Wednesday, February 09, 2011
Aisha is a 2010 rom-com about Aisha (Sonam Kapoor), her elite lifestyle, her tryst of romance with her childhood friend and the relationship she shares with her loved ones.
Set in Delhi, the movie captures a phase in Aisha's life who is in her early 20s. A simple match-making exercise that she undertakes to hook up a distant relative's daughter Shefali (Amrita Puri) with Randhir (Cyrus Sahukar) lands her into an emotional turmoil. During the course of this exercise she ends upsetting the very few people who were close to her. Her best friend Pinky, played by the spunky Ira Dubey falls out with her even as Aisha's childhood friend Arjun (Abhay Deol) tries to explain to her the mistakes she is making. While she goes through these changes in her relationship with her close friends calmly in the beginning, it soon dawns on her that she has to change something about herself to bring back the magic of the good old times. Aisha is the story of that transformation in her character.
One has to commend Aisha for that specific chick-flick look and style it adopts uniformly throughout the movie. Whether it's Sonam's head-turning-rich-brat-symbol of the Yellow VW Beetle that she drives or the designer shops that the characters visit, it doesn't take more than a couple of frames for the viewers to realize that this is a story set in the creamy echelons of South Delhi. Ira Dubey and Sonam Kapoor could give many a girl a sleepless night with those perfect waistlines, impeccable dresses and fancy paraphernalia of ladies bags and the like. Midway, through the movie, I hoped this was a movie made by a lady, for anything towards the contrary would've given me a sleepless night.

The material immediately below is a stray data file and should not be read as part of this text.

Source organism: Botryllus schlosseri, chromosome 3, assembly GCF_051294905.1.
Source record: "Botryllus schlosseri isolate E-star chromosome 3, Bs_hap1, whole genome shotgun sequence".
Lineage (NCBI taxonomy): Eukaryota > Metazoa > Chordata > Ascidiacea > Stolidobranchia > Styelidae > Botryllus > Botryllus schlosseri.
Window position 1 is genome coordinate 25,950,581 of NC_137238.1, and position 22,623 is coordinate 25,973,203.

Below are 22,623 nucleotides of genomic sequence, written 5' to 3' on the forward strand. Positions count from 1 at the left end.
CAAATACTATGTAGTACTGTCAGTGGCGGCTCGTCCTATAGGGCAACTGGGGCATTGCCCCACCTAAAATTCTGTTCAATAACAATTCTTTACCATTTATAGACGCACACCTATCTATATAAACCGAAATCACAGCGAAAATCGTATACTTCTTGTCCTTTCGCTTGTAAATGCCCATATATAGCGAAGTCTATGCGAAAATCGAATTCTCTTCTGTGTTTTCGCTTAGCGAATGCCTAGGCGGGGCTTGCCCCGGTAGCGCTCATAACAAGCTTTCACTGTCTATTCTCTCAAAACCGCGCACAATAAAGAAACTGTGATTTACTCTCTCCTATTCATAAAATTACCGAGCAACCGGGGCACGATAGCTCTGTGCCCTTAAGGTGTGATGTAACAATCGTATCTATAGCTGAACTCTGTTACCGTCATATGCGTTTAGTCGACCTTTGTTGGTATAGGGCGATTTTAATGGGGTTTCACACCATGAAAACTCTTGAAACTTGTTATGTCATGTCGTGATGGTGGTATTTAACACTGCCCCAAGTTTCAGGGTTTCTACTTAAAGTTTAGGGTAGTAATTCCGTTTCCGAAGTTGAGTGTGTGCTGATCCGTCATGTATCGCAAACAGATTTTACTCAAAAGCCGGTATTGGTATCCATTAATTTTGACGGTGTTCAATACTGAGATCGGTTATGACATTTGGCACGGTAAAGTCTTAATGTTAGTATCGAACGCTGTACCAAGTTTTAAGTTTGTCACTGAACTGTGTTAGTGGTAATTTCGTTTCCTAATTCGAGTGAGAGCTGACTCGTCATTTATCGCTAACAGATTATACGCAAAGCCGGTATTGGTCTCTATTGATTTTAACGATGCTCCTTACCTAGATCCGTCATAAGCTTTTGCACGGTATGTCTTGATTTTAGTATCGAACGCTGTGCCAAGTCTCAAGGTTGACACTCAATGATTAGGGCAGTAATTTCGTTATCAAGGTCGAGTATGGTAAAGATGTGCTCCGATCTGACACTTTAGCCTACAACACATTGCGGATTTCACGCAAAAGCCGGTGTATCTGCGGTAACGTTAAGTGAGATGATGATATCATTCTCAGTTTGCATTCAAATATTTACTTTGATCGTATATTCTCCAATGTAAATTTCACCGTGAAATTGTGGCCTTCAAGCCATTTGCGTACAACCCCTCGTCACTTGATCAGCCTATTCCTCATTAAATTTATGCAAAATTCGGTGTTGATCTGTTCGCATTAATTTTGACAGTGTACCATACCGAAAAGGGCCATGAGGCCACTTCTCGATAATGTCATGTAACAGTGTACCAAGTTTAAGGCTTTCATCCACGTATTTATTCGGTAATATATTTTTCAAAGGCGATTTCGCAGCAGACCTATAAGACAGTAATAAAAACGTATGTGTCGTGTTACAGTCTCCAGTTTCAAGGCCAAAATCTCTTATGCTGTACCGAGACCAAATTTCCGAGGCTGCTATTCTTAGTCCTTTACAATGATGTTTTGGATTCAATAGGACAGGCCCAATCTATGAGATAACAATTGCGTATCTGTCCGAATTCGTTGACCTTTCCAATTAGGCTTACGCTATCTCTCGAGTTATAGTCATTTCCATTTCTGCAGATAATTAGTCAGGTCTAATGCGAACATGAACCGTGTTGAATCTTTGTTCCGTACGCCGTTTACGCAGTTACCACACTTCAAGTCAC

Apart from the packaging, director Rajshri Ojha manages to extract worthy performances from Abhay Deol and Ira Dubey in this story that's loosely based on a Jane Austen novel. While the Abhay Deol is in a league by himself, he is undermined because of a lack of depth in his character. Ira Dubey pleasantly surprises us with her sparkling screen presence. Her mother's natural grace that's reflected in her manners is not to be missed. Sonam Kapoor and Arunoday Singh, who plays Dhruv, Aisha's brief love interest, are wooden and have a long way to go before we could even begin to write anything about their acting skills. Between the two, while Sonam is the perfect example as to why star kids continue to be the butt of jokes in the industry, Arunoday is a bit of a shame considering he can't act even though he's got a politician's genes in his blood. Amrita Puri and Cyrus Sahukar, however, are likable as performers with both displaying adequate ease in slipping in their respective characters. Amit Trivedi's music is refreshingly apt for the milieu and Javed Akhtar's words are the proverbial cherry on the cake. The absolutely soothing Shaam bhi koi, jaisi hai nadi... was probably the year's best song in Bollywood.
After the first half, the story meanders a bit too much that and by the time the climax arrives, you're left wondering if the movie could've been 15 minutes shorter. While all the story threads are fairly addressed, the evident lack of chemistry between Abhay Deol and Sonam Kapoor fails to capture your imagination towards the end. In the final scene, there are traces of a copybook imitation scene from Pretty Woman that will surely disappoint you. Aisha succeeds in laying claim as Bollywood's first indigenous chick-flick and to that end it is a respectable effort by Rajshri Ojha. It could've set the benchmark for movies in this genre with a far better performance from the lead actress and a more lucid storytelling approach. What it lacks in substance, it tries to make up in style and we all know that's never enough in the craft of filmmaking.